Five on it: Sudan Archives celebrates the diverse beauty of hair on ‘Selfish Soul’
Sudan Archives’ new track is a joyful tribute to Black hair in all its forms. Plus music from EFÉ, Mahalia, Santigold and 070 Shake.
When it comes to hair, music lore is well versed: Ariana Grande can’t stop buying it; Lady Gaga is hers entirely. But with Black and diverse hair, the topic is more fraught – while texture unlocks a whole world of hair creativity, for women of colour it comes with the baggage of white, Western beauty standards.
Sudan Archives pushes back on such outdated ideals on her latest single ‘Selfish Soul’. Following in the wake of ‘Home Maker’ – itself a counter celebration on the comfort of domesticity as a woman – ‘Selfish Soul’ continues this theme of joy by checking off factors that make Black hair maintenance unique, the often difficult relationship that can arise from societal pressures and, more importantly, the freedom of reinvention that comes with it.
“If I wear it straight will they like me more / Like those girls on front covers,” posits Sudan. “Long hair make ’em stay little longer / Stay hair, stay straight though we feel ashamed.” Later she hypothesises on more intimate practicalities: “I was worried about the clip-ins in my hair coming out / Couldn’t even catch a vibe.”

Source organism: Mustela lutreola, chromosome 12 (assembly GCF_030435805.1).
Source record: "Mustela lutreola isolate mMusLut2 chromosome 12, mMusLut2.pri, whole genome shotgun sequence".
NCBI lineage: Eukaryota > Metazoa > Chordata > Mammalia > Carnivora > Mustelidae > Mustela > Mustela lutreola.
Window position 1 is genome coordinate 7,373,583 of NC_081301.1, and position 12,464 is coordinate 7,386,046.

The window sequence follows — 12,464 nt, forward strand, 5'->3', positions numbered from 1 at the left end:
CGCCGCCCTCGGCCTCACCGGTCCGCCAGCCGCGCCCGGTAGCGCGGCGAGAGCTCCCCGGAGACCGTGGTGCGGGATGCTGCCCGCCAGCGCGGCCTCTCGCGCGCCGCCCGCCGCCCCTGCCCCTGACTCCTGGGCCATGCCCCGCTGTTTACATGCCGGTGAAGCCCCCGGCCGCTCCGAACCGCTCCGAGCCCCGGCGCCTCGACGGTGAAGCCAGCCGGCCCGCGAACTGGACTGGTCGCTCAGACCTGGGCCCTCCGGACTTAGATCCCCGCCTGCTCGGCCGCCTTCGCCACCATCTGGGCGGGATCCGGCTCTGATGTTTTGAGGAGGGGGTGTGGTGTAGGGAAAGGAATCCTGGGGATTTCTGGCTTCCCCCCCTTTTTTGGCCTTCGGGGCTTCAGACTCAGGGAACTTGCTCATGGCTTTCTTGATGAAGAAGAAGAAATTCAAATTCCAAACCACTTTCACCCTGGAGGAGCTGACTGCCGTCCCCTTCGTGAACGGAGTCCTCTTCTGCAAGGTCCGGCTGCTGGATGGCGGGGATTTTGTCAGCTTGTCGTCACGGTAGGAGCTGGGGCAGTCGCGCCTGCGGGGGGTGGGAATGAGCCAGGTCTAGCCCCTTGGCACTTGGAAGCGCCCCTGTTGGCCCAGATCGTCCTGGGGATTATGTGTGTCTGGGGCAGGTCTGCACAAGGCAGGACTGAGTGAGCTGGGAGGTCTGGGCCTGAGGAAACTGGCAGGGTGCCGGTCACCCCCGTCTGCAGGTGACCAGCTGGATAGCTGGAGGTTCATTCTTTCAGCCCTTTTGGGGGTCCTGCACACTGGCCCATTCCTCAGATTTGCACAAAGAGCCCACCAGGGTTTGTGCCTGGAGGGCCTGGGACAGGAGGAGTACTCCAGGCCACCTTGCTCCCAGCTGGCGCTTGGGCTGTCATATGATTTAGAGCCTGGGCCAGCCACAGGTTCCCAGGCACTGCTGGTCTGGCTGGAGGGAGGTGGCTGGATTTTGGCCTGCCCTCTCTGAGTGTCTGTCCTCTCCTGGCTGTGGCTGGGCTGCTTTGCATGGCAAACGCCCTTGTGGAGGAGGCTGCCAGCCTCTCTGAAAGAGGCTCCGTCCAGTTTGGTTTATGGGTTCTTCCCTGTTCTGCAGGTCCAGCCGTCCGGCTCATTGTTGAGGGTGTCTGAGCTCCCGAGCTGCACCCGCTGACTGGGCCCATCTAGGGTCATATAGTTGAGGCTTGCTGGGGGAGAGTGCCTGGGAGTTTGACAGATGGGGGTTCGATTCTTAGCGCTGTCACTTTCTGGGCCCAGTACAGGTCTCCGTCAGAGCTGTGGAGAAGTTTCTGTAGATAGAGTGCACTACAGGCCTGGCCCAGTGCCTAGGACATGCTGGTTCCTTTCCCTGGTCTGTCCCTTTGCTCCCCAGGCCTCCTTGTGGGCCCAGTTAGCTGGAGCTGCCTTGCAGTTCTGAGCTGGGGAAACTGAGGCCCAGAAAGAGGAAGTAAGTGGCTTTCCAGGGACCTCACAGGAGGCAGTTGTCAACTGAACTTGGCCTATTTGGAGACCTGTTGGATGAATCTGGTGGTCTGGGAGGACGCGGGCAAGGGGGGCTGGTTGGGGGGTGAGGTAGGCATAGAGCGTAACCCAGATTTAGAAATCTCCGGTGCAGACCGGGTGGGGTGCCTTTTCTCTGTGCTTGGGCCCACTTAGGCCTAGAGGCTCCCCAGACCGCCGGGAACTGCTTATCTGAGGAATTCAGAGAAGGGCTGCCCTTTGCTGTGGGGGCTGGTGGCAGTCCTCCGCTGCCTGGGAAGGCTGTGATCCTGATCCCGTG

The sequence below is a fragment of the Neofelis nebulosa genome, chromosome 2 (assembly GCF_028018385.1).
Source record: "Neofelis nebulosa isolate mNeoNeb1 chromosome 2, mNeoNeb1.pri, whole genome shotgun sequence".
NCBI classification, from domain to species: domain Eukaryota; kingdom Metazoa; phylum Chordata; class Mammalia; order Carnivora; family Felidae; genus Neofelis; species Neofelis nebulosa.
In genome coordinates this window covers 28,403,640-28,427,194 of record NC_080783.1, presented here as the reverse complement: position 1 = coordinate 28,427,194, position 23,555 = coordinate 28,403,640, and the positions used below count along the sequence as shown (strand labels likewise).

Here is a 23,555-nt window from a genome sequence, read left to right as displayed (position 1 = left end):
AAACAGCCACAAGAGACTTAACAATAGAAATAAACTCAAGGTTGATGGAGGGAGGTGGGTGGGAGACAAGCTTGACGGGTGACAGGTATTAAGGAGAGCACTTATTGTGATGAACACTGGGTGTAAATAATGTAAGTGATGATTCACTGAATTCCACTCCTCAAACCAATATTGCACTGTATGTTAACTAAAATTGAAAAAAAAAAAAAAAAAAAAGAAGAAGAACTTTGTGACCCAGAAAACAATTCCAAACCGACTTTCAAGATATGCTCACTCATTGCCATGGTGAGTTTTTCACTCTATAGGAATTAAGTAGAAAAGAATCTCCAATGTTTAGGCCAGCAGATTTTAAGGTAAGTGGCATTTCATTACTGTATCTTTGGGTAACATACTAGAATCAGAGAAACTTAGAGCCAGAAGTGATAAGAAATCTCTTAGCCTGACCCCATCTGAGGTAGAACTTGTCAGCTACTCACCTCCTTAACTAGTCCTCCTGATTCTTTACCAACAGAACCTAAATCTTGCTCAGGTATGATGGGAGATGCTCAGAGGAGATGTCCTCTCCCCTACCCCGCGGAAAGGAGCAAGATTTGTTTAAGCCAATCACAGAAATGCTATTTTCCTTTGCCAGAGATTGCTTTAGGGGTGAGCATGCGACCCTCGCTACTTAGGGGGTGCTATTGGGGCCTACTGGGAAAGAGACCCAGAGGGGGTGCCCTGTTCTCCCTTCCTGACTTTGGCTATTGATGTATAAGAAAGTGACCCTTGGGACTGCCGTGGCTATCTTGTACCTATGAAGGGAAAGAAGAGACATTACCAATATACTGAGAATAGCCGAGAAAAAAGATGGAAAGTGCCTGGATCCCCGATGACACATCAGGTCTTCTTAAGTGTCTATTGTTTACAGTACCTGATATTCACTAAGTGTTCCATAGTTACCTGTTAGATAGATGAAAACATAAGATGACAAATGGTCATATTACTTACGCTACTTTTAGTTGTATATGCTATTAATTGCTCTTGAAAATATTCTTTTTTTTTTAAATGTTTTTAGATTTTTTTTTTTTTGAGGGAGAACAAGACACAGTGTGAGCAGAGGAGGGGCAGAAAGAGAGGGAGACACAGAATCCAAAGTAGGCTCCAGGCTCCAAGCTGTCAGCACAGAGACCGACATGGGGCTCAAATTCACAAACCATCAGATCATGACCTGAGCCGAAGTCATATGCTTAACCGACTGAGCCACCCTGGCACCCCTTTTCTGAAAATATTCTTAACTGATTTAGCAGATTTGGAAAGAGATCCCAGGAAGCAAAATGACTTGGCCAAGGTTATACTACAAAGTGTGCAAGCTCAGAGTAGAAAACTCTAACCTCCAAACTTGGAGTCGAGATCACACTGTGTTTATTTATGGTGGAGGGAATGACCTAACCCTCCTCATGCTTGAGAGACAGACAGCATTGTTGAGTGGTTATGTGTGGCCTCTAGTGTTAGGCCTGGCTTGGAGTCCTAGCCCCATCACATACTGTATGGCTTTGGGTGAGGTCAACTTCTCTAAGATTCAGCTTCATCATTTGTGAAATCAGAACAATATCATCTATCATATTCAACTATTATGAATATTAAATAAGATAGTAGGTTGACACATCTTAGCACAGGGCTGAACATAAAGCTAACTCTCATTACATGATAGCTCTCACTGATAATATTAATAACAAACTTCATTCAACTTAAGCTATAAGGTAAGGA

Despite asking poignant questions, the track’s prerogative is euphoria. Why bother being hung up on the matter when the world is your oyster? Long weave? Sure! Au naturel? Just do it. Blonde, pink, blue, purple, or nothing at all – it’s nobody’s business but your own.
This is something Belgian artist Charlotte Adigéry reflected on with her 2019 track ‘High Lights’, which saw her wax lyrical on her addiction to changing her hair with synthetic wigs, playing with alter ego and enjoying the power she found in people not necessarily recognising her because of her new do: “I woke up like this, ‘cause all you need is glue”.
“She is not her hair, she is so much more”
Whilst Charlotte’s celebration takes a more lighthearted tone (despite the “financial ruination”), there are many tracks that depict the strife and emotions synonymous with trivialised societal interactions with one’s hair. Solange’s ‘Don’t Touch My Hair’ proffers a quiet and composed threat to any who would dare to touch her crown, extrapolating that, for her, it’s not just aesthetics: it’s art, it’s pride, it’s glory, it’s culture, it’s “the feelings I wear”.